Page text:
It is well established that young people constitute the majority of those who risk their lives on migratory routes from Sub-Saharan Africa towards Europe. But there are important differences by country that may inform more targeted policy responses. Afrobarometer's Josephine Appiah-Nyamekye and Edem Selormey present the preliminary findings of the current round of nationality representative surveys relating to migration aspirations.
Conducting research with informants who have experienced the trials of forced displacement may leave the researcher crippled by the apparent hopelessness of her interlocutors, combined with the sense of helplessness in not being able to contribute to their plight in a meaningful and ethical way. Rose Jaji looks back on her experiences, conducting research with refugees in Kenya and Zimbabwe, and argues that her informants’ capacity for action and critical assessment left her as much in awe as in a state of dejection.
As a professor of African History, and expert witness in US federal immigration court, Benjamin Lawrance reflects upon witchcraft accusations in asylum claims; how they are adjudicated; and why they tend to be rejected in court.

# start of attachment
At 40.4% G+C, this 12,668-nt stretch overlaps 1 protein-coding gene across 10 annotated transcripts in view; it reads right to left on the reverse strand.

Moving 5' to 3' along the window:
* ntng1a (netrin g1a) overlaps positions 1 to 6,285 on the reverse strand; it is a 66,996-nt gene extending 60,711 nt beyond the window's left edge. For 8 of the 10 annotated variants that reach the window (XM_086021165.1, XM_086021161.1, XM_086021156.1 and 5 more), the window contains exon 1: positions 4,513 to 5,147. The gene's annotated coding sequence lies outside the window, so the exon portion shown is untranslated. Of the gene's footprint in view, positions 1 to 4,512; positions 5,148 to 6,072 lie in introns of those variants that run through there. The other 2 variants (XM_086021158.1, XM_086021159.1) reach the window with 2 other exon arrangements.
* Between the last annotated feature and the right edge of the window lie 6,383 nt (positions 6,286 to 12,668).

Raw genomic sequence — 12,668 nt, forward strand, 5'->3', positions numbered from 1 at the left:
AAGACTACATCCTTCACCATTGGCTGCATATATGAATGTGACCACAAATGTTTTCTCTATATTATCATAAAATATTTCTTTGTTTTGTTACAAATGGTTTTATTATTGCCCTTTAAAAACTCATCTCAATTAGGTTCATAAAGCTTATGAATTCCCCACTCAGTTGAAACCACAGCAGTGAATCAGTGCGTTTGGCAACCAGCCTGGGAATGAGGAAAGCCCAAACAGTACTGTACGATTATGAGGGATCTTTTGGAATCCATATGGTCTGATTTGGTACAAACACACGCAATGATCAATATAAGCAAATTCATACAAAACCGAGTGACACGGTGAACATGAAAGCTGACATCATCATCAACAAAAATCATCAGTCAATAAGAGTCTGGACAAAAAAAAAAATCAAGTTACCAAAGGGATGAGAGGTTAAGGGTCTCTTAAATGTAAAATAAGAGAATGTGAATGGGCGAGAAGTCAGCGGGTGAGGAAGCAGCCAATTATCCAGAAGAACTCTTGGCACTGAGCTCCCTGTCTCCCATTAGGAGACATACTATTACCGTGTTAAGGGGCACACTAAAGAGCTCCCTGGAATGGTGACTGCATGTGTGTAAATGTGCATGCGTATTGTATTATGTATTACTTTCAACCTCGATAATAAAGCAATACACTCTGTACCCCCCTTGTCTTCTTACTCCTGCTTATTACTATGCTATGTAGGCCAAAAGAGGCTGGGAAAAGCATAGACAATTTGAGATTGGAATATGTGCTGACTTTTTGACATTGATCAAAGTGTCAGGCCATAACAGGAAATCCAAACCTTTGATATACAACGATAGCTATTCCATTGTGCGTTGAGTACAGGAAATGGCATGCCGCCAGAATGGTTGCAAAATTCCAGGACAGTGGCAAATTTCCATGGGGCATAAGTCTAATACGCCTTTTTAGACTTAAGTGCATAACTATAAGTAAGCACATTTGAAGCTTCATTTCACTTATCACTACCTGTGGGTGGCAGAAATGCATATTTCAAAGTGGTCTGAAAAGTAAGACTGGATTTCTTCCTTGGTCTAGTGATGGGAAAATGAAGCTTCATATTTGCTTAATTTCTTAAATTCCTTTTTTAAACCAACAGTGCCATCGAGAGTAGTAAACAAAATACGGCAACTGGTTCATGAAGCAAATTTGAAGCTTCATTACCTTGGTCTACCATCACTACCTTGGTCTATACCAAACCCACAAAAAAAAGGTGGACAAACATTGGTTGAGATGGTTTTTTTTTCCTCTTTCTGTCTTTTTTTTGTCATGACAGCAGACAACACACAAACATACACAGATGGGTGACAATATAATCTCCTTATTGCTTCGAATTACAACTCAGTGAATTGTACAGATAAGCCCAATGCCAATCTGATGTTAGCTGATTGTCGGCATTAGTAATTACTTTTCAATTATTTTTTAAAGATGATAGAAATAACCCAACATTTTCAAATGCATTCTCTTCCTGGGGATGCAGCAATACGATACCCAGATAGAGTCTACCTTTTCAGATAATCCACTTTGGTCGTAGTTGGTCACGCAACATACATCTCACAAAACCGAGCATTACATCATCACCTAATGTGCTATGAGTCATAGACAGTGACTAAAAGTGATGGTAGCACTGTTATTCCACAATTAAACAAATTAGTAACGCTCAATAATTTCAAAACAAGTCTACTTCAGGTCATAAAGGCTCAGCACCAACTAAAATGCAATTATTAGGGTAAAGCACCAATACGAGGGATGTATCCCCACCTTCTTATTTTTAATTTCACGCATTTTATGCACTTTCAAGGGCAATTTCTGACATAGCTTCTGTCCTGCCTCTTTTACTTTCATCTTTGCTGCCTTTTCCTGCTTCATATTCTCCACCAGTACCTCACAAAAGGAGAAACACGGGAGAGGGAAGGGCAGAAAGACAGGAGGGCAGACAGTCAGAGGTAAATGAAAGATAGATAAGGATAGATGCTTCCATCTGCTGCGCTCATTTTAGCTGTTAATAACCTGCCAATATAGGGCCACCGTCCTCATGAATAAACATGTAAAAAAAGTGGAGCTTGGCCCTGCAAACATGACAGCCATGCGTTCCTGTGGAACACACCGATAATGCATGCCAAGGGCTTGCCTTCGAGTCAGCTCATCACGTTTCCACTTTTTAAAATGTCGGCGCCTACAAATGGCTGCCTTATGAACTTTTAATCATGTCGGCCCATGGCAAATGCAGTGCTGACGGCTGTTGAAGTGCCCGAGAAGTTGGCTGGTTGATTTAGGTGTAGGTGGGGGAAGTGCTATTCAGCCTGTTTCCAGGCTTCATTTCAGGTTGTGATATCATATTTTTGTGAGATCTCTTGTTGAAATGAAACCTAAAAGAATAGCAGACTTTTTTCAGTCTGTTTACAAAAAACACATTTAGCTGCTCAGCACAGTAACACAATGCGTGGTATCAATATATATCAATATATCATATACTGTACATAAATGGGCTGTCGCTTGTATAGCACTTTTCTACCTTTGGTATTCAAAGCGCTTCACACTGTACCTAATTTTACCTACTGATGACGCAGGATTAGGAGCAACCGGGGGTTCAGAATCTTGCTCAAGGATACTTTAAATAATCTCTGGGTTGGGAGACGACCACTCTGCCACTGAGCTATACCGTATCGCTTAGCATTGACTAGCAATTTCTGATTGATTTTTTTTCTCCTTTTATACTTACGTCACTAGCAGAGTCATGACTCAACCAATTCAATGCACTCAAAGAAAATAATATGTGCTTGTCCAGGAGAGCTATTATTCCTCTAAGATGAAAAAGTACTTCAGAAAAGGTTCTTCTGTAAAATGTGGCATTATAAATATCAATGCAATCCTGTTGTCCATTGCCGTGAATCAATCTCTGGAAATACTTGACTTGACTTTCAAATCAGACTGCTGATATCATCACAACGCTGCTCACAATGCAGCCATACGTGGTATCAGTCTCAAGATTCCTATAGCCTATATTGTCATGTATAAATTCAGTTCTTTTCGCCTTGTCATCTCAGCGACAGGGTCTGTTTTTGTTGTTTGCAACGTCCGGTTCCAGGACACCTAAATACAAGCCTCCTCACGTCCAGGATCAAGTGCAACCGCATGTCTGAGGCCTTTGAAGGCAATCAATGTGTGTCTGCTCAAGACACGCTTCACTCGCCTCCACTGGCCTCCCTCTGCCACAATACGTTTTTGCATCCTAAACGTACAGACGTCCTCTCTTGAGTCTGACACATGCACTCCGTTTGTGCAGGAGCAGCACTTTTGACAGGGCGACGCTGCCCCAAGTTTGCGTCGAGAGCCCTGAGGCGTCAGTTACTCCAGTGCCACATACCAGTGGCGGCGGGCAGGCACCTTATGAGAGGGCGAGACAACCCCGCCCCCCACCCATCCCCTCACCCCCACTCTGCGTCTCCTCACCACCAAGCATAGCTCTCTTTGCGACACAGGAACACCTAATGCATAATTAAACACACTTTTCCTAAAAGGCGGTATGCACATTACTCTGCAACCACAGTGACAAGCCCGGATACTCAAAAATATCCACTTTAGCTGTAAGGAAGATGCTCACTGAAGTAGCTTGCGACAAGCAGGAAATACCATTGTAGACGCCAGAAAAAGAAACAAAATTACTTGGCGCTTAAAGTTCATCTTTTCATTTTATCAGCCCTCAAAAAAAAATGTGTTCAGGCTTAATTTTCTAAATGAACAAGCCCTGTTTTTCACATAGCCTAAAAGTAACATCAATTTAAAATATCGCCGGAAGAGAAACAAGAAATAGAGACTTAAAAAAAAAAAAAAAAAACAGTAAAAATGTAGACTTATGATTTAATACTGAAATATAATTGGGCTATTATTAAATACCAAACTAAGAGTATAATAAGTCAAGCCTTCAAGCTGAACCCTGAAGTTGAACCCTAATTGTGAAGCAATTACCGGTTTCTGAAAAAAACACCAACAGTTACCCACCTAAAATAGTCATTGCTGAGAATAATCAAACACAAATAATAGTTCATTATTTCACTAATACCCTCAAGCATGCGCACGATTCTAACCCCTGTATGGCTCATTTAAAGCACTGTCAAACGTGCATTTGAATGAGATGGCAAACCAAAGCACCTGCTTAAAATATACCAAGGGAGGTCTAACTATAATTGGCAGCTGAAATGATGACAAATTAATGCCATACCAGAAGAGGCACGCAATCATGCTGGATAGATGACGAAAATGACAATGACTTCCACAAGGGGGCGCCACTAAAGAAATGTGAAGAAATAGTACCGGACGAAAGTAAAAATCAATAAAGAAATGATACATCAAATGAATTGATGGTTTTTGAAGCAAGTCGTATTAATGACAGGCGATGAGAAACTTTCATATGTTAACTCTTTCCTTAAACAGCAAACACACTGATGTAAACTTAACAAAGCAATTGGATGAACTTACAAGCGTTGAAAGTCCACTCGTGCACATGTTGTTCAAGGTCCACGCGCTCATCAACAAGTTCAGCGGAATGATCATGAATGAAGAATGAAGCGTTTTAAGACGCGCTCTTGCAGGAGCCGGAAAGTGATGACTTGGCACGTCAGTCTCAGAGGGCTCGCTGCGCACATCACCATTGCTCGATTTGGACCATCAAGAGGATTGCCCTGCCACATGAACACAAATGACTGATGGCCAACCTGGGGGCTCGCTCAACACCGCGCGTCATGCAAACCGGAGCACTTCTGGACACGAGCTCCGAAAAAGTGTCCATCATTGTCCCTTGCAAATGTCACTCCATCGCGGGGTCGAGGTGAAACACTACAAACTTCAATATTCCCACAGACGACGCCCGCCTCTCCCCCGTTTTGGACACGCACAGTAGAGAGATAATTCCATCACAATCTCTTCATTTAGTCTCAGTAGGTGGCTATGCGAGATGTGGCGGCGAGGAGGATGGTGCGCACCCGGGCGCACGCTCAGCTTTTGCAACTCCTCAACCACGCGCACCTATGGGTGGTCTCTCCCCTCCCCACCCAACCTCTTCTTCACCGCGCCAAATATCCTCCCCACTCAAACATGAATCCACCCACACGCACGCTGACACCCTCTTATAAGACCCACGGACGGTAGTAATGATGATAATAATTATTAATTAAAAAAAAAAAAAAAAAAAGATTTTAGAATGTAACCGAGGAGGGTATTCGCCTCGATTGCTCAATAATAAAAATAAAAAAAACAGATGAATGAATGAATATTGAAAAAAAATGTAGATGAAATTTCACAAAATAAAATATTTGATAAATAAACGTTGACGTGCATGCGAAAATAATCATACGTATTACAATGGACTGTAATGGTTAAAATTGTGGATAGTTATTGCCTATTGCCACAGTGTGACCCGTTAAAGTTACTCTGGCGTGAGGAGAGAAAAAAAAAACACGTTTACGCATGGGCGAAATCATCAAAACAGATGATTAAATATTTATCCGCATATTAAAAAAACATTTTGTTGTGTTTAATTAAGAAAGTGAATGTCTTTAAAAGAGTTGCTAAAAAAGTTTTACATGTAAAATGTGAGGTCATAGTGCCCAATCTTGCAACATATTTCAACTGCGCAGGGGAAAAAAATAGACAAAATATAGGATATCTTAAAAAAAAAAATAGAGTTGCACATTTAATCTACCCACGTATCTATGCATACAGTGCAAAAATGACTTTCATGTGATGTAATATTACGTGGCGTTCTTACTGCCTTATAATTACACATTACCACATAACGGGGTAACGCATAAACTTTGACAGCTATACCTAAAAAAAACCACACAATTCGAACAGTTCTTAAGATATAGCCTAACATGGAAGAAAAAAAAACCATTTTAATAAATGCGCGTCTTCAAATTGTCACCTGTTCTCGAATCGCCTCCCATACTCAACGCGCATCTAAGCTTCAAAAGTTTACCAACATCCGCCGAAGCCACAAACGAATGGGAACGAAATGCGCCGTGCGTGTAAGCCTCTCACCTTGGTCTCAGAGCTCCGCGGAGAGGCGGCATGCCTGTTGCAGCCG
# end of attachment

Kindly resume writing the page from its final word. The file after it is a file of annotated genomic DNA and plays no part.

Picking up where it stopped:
Kakuma refugee camp in Northern Kenya is emblematic for the debate about the ambiguous phenomenon of the protracted refugee camp. The camp has taken on an urban-like form; a dense, non-agricultural, informal settlement, that is characterized by the meeting of both curtailing and enabling forces, and human agency
- by Bram J. Jansen
In lieu of perceiving refugees as ‘data sources’, research with refugees and thus participatory approaches not only transform refugees’ positions to active participants, but can also further the scope of findings
- by Ulrike Krause
If the aim of policy-makers is to reduce migration flows to Europe, the logical solution is to provide those services in the region where most migrants come from. This is where Partnership Frameworks and Job Compacts come in, but do they work?
- by Jessica Hagen-Zanker
In times of important life changes, such as the birth of a child or the loss of a loved one, the need for the support and companionship of others is essential. For migrants, this is rarely possible
- by Sine Plambech